Re: shapes-ISSUE-79 (Validation functions): Cleaner separation between value checking and property iteration [SHACL Spec]


At a first glance I definitly see the benefits of your proposed 
approach. However, I've two questions:

1) You've implemented those sh:ValidationFunctions as ASK queries 
instead of SELECTs -> don't we lose important information for creating 
violation messages (e.g. this (?this AS ?subject) ?predicate ?object 

2) Is there a particular reason why 
"sh:AbstractArgumentMaxCountConstraint" isn't using such a validation 
function? (Probably because you just wanted to exemplify the approach on 
a handful of examples?)


DDipl.-Ing. Simon Steyskal
Institute for Information Business, WU Vienna

www:  twitter: @simonsteys

Am 2015-08-13 04:29, schrieb RDF Data Shapes Working Group Issue 
> shapes-ISSUE-79 (Validation functions): Cleaner separation between
> value checking and property iteration [SHACL Spec]
> Raised by: Holger Knublauch
> On product: SHACL Spec
> I was never quite happy with one aspect of how SHACL templates
> (including the Core templates) were internally defined. To illustrate
> the problem, this is how sh:datatype is currently defined:
> sh:AbstractDatatypePropertyConstraint
> 	a sh:ConstraintTemplate ;
> 	rdfs:subClassOf sh:AbstractPropertyConstraint ;
>         ...
> 	sh:message "Values must have datatype {?datatype}" ;
> 	sh:sparql """
> 		SELECT ?this (?this AS ?subject) ?predicate ?object ?datatype
> 		WHERE {
> 			?this ?predicate ?object .
> 			FILTER (!sh:hasDatatype(?object, ?datatype)) .
> 		}
> 		""" ;
> .
> The SPARQL query above does two things:
> a) It iterates over all property values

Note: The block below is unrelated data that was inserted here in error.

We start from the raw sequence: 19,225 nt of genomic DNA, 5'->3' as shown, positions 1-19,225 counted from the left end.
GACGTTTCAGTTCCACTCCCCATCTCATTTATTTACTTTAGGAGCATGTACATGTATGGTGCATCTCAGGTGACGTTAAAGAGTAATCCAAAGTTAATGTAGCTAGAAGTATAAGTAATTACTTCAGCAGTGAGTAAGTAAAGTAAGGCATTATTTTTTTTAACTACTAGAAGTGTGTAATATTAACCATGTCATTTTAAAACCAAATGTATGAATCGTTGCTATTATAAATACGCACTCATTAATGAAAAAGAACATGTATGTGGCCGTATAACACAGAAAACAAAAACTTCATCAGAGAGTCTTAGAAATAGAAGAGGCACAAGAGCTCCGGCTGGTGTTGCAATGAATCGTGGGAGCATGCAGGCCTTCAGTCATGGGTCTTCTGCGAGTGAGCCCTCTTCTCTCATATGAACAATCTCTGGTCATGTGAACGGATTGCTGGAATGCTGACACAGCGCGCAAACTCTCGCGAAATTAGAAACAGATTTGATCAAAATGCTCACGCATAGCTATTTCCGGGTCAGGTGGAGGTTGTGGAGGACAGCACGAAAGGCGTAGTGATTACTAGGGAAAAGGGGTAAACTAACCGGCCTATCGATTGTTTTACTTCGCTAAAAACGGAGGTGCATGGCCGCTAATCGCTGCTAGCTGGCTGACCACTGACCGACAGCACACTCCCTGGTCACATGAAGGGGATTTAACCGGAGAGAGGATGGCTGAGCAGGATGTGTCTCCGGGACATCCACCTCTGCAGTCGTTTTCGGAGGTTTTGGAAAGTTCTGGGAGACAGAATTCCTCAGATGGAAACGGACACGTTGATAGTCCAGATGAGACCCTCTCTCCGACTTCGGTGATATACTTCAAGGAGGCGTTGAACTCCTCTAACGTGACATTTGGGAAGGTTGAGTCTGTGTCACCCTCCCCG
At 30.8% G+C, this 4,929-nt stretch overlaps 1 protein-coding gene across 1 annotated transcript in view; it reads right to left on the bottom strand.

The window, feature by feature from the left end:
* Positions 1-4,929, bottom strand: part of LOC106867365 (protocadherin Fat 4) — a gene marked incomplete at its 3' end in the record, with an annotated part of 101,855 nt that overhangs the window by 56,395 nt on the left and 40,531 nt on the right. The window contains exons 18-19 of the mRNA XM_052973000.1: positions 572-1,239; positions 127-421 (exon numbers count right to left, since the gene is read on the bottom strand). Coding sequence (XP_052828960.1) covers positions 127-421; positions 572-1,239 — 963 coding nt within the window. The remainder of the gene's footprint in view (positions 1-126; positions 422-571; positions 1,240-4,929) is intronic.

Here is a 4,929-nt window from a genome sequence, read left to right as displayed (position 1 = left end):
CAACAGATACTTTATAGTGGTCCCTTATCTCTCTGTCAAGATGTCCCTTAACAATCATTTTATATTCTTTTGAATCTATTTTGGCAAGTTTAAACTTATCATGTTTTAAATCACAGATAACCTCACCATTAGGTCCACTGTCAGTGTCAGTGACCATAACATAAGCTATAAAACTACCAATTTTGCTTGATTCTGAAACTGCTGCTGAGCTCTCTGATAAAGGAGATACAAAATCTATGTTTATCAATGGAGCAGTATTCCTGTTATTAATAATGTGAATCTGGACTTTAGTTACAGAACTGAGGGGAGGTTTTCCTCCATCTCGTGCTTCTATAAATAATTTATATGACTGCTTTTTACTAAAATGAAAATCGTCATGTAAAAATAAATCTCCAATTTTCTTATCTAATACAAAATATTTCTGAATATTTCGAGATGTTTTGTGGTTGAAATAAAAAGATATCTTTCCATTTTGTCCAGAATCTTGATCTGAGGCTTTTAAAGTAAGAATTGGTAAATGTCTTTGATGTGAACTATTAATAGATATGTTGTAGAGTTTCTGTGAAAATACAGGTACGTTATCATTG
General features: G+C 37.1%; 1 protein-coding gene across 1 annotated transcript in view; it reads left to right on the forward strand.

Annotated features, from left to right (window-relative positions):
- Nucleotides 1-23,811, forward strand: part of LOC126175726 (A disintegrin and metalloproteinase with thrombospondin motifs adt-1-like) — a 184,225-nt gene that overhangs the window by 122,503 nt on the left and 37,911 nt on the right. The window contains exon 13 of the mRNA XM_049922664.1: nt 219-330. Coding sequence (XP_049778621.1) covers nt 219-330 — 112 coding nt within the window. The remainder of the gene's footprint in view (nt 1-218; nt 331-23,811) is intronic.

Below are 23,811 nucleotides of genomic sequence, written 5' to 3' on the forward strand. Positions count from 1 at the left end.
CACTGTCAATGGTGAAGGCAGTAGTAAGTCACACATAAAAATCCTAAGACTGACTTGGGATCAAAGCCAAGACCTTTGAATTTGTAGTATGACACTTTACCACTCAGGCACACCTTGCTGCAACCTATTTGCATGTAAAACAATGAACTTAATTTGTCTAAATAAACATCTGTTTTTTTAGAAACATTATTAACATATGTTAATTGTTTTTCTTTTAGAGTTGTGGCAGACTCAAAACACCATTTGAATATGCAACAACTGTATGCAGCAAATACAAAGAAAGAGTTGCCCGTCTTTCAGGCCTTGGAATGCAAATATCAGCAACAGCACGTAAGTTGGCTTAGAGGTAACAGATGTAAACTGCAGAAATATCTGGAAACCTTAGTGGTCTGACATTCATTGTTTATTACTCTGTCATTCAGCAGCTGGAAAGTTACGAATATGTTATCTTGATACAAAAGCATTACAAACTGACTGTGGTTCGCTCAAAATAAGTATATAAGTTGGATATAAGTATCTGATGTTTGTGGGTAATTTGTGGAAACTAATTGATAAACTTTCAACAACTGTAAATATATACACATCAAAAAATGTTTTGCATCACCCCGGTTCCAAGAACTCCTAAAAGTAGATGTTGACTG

> b) It FILTERs each of these values.
> This is a recurring pattern for many property constraints. I would
> like us to make this design pattern more explicit so that it becomes
> the following:
> sh:AbstractDatatypePropertyConstraint
> 	a sh:PropertyValueConstraintTemplate ;
> 	rdfs:subClassOf sh:AbstractPropertyConstraint ;
>         ...
> 	sh:message "Values must have datatype {?datatype}" ;
> 	sh:validationFunction sh:hasDatatype ;
> .
> Instead of pointing at a SPARQL query that does everything, such
> constraints only point at a Function, which must take a value as input
> and return a boolean. The engine can produce the surrounding SPARQL
> automatically, and can even directly inject the body of the
> sh:hasDatatype function.
> This design has the following advantages:
> - It makes the contract more explicit, modular and arguably cleaner
> - It allows to focus on what really matters, reducing clutter
> - It makes it easier to reuse the logic, especially for inverse
> property constraints (and sh:Arguments)
> - It makes it easier to optimize execution - if only a boolean result
> is needed, then a code generator can more easily combine them into a
> single FILTER such as sh:hasDatatype(...) && sh:hasNodeKind(...)
> - It lowers the implementation costs for other languages like
> JavaScript - these can focus on implementing the functions
> - It raises the abstraction, e.g. in JavaScript these checks can be
> simple variable comparisons, regardless of how the surrounding
> iteration happened
> - The key snippets are also reusable inside of SPARQL expressions,
> because they are also SPARQL functions.
> The only disadvantage that I can think of is that there is a little
> bit more work for the engine implementers, because this requires a
> couple of new classes and properties to work correctly. However, I'd
> rather push the complexity to the engine developers and have a cleaner
> overall design for the end users. And, nobody is forced to use this
> new pattern - anyone can still use the current mechanism using
> sh:sparql.
> I have implemented this on a test branch, and a new Turtle file can be
> found here:
> I have not yet updated the textual documents - I'd love to hear from
> others on the general direction before I spend more time on this.

Received on Thursday, 13 August 2015 05:47:16 UTC